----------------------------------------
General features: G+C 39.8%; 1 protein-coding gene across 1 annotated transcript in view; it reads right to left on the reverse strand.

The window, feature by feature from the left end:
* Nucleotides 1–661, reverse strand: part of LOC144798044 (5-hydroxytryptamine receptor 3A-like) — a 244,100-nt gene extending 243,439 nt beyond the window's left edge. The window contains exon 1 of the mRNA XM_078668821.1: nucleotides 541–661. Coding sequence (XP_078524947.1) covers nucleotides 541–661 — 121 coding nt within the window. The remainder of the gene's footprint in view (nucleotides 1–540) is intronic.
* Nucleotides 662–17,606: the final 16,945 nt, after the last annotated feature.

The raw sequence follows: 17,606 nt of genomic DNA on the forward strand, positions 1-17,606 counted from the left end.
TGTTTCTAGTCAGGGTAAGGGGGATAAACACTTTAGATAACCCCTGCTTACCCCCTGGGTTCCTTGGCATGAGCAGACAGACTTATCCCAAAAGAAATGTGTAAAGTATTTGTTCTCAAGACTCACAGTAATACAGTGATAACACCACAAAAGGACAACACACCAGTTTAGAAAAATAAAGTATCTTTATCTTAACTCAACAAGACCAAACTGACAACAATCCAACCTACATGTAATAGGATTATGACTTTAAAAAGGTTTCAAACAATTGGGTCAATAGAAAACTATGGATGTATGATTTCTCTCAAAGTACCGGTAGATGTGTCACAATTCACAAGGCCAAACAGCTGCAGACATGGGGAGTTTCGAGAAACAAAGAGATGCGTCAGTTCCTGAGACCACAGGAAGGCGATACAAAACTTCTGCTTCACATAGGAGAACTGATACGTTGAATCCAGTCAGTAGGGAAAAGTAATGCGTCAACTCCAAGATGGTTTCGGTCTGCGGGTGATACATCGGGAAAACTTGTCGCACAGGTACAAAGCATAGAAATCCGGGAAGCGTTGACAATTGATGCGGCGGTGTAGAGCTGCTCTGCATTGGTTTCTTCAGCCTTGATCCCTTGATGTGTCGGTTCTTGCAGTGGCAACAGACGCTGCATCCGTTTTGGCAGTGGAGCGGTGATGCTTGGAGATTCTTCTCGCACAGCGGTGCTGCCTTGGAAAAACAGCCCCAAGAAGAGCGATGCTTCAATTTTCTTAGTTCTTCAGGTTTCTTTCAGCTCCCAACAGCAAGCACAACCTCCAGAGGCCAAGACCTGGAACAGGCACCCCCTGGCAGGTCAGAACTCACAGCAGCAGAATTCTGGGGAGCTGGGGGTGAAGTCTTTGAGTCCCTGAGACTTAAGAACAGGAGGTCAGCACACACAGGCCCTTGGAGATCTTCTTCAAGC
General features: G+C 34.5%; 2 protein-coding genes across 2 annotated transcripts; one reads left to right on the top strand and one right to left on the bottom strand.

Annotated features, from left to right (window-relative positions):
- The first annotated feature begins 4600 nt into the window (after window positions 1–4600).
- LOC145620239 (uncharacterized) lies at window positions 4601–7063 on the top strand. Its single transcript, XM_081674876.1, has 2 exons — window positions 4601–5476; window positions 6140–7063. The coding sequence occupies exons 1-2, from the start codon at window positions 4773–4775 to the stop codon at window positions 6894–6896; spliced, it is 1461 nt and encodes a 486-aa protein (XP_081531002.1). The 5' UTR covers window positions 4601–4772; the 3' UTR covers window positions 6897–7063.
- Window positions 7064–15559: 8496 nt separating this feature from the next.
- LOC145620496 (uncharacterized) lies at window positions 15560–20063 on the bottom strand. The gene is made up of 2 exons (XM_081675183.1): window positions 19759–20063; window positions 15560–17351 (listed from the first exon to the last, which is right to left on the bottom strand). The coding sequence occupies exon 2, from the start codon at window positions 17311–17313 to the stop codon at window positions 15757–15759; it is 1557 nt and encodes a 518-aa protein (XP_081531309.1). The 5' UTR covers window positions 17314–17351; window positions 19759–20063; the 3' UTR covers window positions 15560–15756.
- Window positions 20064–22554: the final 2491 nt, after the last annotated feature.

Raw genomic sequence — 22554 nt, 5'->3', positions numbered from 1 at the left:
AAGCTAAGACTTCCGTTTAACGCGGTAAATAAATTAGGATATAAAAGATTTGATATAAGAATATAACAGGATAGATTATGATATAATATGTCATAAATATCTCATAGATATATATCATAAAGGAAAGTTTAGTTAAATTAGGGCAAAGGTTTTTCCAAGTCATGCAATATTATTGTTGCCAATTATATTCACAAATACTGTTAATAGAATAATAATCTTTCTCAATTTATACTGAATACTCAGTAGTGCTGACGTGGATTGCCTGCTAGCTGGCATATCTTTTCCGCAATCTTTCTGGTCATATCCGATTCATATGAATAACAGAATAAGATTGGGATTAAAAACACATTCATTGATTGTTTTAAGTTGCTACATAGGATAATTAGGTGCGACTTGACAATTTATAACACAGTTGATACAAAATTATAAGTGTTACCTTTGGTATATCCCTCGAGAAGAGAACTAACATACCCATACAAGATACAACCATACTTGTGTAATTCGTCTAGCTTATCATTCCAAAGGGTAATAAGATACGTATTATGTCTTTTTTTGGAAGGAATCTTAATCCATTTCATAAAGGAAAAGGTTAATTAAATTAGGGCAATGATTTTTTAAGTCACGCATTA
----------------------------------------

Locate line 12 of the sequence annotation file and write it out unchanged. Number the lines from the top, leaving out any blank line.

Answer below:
- LOC145620496 (uncharacterized) lies at window positions 15560–20063 on the bottom strand. The gene is made up of 2 exons (XM_081675183.1): window positions 19759–20063; window positions 15560–17351 (listed from the first exon to the last, which is right to left on the bottom strand). The coding sequence occupies exon 2, from the start codon at window positions 17311–17313 to the stop codon at window positions 15757–15759; it is 1557 nt and encodes a 518-aa protein (XP_081531309.1). The 5' UTR covers window positions 17314–17351; window positions 19759–20063; the 3' UTR covers window positions 15560–15756.